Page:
Desert dust aerosol air mass mapping in the western Sahara, using particle properties derived from space-based multi-angle imaging

Ralph Kahn, Andreas Petzold, Manfred Wendisch, Eike Bierwirth, Tilman Dinter, Michael Esselborn, Marcus Fiebig, Birgit Heese, Peter Knippertz, D. Mueller, Alexander Schladitz, Andwolfgang Von Hoyningen-Huene

Research output: Contribution to journalArticlepeer-review

48 Citations (Scopus)
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Abstract

Coincident observations made over the Moroccan desert during the Sahara mineral dust experiment (SAMUM) 2006 field campaign are used both to validate aerosol amount and type retrieved from multi-angle imaging spectroradiometer (MISR) observations, and to place the suborbital aerosol measurements into the satellite's larger regional context. On three moderately dusty days during which coincident observations were made, MISR mid-visible aerosol optical thickness (AOT) agrees with field measurements point-by-point to within 0.05-0.1. This is about as well as can be expected given spatial sampling differences; the space-based observations capture AOT trends and variability over an extended region. The field data also validate MISR's ability to distinguish and to map aerosol air masses, from the combination of retrieved constraints on particle size, shape and single-scattering albedo. For the three study days, the satellite observations (1) highlight regional gradients in the mix of dust and background spherical particles, (2) identify a dust plume most likely part of a density flow and (3) show an aerosol air mass containing a higher proportion of small, spherical particles than the surroundings, that appears to be aerosol pollution transported from several thousand kilometres away.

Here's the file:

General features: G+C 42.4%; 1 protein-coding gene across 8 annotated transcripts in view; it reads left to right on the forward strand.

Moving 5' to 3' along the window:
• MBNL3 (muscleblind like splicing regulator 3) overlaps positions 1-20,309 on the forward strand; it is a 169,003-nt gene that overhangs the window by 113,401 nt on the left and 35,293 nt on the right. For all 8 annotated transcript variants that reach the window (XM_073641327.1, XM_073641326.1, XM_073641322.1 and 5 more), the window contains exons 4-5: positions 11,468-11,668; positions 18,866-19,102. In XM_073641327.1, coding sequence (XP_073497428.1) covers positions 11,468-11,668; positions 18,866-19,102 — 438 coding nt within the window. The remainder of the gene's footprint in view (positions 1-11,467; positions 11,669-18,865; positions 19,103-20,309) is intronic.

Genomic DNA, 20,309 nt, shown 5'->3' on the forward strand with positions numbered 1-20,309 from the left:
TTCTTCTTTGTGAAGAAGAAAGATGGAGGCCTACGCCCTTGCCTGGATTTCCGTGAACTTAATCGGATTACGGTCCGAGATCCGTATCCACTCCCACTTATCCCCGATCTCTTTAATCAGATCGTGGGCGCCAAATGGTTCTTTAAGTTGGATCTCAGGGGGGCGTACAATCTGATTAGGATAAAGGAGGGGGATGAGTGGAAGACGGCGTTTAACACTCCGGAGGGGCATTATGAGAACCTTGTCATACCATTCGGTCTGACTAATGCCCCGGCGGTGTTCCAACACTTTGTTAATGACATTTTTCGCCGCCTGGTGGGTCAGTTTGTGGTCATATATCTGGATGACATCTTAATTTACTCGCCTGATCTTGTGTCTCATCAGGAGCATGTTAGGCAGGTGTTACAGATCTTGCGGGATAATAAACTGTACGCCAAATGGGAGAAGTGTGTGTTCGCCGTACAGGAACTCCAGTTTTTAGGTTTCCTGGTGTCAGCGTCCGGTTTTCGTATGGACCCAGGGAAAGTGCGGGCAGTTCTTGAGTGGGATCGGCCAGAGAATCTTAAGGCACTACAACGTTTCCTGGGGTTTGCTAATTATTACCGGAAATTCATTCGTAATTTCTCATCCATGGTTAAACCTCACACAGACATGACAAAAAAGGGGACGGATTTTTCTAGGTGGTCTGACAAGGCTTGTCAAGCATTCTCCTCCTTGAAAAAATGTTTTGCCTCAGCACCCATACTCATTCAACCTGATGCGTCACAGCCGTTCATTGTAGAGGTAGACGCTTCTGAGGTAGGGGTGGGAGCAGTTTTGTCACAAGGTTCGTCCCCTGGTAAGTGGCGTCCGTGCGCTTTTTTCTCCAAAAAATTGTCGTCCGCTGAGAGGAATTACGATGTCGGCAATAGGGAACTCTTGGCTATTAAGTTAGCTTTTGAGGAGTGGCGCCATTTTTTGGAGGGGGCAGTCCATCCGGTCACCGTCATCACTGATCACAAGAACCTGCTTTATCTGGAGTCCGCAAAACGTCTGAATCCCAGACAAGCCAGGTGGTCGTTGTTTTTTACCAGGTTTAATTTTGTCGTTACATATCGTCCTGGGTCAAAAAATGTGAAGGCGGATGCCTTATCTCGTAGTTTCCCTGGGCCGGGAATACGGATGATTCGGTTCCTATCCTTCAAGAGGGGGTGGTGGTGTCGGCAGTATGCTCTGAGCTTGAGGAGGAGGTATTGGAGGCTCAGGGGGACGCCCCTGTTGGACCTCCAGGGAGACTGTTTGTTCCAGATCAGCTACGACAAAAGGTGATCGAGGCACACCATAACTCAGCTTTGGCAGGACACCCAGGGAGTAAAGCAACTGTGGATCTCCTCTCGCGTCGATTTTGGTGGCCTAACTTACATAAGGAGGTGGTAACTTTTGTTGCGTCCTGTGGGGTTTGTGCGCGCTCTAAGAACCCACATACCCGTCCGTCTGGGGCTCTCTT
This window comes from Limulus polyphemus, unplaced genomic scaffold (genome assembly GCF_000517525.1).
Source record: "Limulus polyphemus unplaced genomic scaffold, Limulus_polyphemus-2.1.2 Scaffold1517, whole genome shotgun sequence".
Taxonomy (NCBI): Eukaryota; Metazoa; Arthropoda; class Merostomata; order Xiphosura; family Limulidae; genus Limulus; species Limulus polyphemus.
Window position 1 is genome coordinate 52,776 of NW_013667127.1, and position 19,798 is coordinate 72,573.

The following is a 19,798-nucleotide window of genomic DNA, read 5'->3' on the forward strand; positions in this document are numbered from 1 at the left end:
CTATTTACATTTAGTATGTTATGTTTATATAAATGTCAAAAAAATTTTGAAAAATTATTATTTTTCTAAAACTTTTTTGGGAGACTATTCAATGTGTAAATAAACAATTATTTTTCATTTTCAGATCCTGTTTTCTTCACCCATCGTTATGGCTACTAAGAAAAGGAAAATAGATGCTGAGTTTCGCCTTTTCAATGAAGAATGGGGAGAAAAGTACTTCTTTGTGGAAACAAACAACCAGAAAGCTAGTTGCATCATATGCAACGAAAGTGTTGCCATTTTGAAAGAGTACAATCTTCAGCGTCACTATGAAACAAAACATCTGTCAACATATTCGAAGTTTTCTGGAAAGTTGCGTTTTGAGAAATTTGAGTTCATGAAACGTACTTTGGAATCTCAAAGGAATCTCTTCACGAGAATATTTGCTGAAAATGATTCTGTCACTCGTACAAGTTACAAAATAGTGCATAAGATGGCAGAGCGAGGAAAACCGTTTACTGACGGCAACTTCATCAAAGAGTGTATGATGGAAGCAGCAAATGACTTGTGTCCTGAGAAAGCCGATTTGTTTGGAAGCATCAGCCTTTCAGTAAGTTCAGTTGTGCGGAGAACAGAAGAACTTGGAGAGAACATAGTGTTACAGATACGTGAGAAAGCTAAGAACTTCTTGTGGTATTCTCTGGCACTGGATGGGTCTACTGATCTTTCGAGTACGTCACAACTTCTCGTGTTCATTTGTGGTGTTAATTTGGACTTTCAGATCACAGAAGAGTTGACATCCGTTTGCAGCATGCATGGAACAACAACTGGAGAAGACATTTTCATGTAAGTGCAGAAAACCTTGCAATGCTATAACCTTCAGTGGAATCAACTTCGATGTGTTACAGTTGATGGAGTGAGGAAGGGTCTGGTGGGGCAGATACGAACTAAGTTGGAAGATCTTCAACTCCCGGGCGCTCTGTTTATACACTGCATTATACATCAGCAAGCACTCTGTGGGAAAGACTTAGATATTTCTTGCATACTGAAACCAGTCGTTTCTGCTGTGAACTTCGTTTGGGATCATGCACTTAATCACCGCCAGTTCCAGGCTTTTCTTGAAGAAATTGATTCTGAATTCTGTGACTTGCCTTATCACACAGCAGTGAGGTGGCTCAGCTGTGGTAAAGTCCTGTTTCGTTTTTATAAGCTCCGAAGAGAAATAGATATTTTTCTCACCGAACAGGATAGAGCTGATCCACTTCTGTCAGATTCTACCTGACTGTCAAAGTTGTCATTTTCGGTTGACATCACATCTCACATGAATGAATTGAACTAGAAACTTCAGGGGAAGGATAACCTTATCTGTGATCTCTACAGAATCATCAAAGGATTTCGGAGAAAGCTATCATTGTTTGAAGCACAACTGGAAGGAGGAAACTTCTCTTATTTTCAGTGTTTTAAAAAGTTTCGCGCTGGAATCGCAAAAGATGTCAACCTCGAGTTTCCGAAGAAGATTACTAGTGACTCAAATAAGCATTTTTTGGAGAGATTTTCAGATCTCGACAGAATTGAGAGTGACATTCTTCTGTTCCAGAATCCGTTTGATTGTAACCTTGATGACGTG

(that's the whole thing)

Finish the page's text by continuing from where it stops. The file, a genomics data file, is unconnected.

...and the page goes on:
Original languageEnglish
Pages (from-to)239-251
Number of pages13
JournalTellus Series B-Chemical and Physical Meteorology
Volume61
Issue number1
DOIs
Publication statusPublished - Feb 2009

Keywords

  • SENSITIVITY
  • OCEAN
  • RETRIEVAL
  • MISR

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